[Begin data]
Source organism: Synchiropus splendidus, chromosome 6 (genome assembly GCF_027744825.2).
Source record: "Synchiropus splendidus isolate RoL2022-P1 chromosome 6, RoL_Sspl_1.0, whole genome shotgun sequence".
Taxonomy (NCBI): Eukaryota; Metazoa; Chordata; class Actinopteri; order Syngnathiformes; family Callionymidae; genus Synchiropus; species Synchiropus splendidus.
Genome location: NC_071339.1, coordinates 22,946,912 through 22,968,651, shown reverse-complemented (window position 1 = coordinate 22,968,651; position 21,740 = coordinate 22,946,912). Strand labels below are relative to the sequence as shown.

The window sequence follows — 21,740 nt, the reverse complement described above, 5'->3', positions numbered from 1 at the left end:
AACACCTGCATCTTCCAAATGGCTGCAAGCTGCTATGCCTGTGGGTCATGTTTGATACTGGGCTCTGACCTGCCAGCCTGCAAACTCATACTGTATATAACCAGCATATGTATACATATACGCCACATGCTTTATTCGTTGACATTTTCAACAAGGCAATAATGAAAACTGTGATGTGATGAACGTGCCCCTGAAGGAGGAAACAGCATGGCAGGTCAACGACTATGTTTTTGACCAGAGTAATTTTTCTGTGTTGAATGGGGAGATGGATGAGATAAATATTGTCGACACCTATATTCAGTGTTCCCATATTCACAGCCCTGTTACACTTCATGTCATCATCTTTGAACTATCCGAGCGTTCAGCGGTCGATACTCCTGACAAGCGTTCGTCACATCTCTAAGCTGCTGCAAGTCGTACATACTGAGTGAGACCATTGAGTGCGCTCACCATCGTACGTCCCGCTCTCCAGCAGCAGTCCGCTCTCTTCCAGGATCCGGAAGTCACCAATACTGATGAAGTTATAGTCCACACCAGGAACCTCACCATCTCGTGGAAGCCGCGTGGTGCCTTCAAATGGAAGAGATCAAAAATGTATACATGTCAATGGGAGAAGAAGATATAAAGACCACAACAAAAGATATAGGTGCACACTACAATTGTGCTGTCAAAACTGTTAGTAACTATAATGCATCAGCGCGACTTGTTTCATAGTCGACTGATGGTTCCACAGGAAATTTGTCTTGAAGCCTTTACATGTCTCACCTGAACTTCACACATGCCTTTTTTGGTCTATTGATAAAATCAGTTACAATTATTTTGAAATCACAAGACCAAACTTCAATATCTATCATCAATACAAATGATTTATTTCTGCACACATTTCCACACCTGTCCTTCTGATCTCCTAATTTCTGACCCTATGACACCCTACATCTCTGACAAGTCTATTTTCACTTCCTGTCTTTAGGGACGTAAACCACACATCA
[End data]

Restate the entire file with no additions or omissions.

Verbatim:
Source organism: Synchiropus splendidus, chromosome 6 (genome assembly GCF_027744825.2).
Source record: "Synchiropus splendidus isolate RoL2022-P1 chromosome 6, RoL_Sspl_1.0, whole genome shotgun sequence".
Taxonomy (NCBI): Eukaryota; Metazoa; Chordata; class Actinopteri; order Syngnathiformes; family Callionymidae; genus Synchiropus; species Synchiropus splendidus.
Genome location: NC_071339.1, coordinates 22,946,912 through 22,968,651, shown reverse-complemented (window position 1 = coordinate 22,968,651; position 21,740 = coordinate 22,946,912). Strand labels below are relative to the sequence as shown.

The window sequence follows — 21,740 nt, the reverse complement described above, 5'->3', positions numbered from 1 at the left end:
AACACCTGCATCTTCCAAATGGCTGCAAGCTGCTATGCCTGTGGGTCATGTTTGATACTGGGCTCTGACCTGCCAGCCTGCAAACTCATACTGTATATAACCAGCATATGTATACATATACGCCACATGCTTTATTCGTTGACATTTTCAACAAGGCAATAATGAAAACTGTGATGTGATGAACGTGCCCCTGAAGGAGGAAACAGCATGGCAGGTCAACGACTATGTTTTTGACCAGAGTAATTTTTCTGTGTTGAATGGGGAGATGGATGAGATAAATATTGTCGACACCTATATTCAGTGTTCCCATATTCACAGCCCTGTTACACTTCATGTCATCATCTTTGAACTATCCGAGCGTTCAGCGGTCGATACTCCTGACAAGCGTTCGTCACATCTCTAAGCTGCTGCAAGTCGTACATACTGAGTGAGACCATTGAGTGCGCTCACCATCGTACGTCCCGCTCTCCAGCAGCAGTCCGCTCTCTTCCAGGATCCGGAAGTCACCAATACTGATGAAGTTATAGTCCACACCAGGAACCTCACCATCTCGTGGAAGCCGCGTGGTGCCTTCAAATGGAAGAGATCAAAAATGTATACATGTCAATGGGAGAAGAAGATATAAAGACCACAACAAAAGATATAGGTGCACACTACAATTGTGCTGTCAAAACTGTTAGTAACTATAATGCATCAGCGCGACTTGTTTCATAGTCGACTGATGGTTCCACAGGAAATTTGTCTTGAAGCCTTTACATGTCTCACCTGAACTTCACACATGCCTTTTTTGGTCTATTGATAAAATCAGTTACAATTATTTTGAAATCACAAGACCAAACTTCAATATCTATCATCAATACAAATGATTTATTTCTGCACACATTTCCACACCTGTCCTTCTGATCTCCTAATTTCTGACCCTATGACACCCTACATCTCTGACAAGTCTATTTTCACTTCCTGTCTTTAGGGACGTAAACCACACATCA